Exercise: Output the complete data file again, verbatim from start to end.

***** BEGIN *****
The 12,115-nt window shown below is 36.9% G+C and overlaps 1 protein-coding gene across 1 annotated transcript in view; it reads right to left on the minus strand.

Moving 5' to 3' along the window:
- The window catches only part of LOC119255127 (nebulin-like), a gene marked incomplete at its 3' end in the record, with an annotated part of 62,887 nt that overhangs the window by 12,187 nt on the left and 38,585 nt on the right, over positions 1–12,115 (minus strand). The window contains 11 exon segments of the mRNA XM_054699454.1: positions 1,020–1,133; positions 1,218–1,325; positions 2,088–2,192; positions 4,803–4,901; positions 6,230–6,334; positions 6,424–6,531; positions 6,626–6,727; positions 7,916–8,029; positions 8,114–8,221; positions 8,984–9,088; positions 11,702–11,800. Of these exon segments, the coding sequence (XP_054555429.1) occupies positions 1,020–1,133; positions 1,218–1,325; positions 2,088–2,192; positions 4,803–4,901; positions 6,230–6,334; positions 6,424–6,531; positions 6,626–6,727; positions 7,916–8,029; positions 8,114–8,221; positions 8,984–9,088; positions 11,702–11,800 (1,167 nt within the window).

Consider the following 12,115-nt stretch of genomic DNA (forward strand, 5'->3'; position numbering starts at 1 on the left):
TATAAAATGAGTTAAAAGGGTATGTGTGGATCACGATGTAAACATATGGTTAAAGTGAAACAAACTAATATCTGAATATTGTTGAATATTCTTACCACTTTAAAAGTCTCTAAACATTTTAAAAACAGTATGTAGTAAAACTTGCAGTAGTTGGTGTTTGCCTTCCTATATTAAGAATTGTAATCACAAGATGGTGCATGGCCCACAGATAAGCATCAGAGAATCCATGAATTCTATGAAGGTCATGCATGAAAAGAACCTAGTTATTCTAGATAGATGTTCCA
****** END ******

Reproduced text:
The 12,115-nt window shown below is 36.9% G+C and overlaps 1 protein-coding gene across 1 annotated transcript in view; it reads right to left on the minus strand.

Moving 5' to 3' along the window:
- The window catches only part of LOC119255127 (nebulin-like), a gene marked incomplete at its 3' end in the record, with an annotated part of 62,887 nt that overhangs the window by 12,187 nt on the left and 38,585 nt on the right, over positions 1–12,115 (minus strand). The window contains 11 exon segments of the mRNA XM_054699454.1: positions 1,020–1,133; positions 1,218–1,325; positions 2,088–2,192; positions 4,803–4,901; positions 6,230–6,334; positions 6,424–6,531; positions 6,626–6,727; positions 7,916–8,029; positions 8,114–8,221; positions 8,984–9,088; positions 11,702–11,800. Of these exon segments, the coding sequence (XP_054555429.1) occupies positions 1,020–1,133; positions 1,218–1,325; positions 2,088–2,192; positions 4,803–4,901; positions 6,230–6,334; positions 6,424–6,531; positions 6,626–6,727; positions 7,916–8,029; positions 8,114–8,221; positions 8,984–9,088; positions 11,702–11,800 (1,167 nt within the window).

Consider the following 12,115-nt stretch of genomic DNA (forward strand, 5'->3'; position numbering starts at 1 on the left):
TATAAAATGAGTTAAAAGGGTATGTGTGGATCACGATGTAAACATATGGTTAAAGTGAAACAAACTAATATCTGAATATTGTTGAATATTCTTACCACTTTAAAAGTCTCTAAACATTTTAAAAACAGTATGTAGTAAAACTTGCAGTAGTTGGTGTTTGCCTTCCTATATTAAGAATTGTAATCACAAGATGGTGCATGGCCCACAGATAAGCATCAGAGAATCCATGAATTCTATGAAGGTCATGCATGAAAAGAACCTAGTTATTCTAGATAGATGTTCCA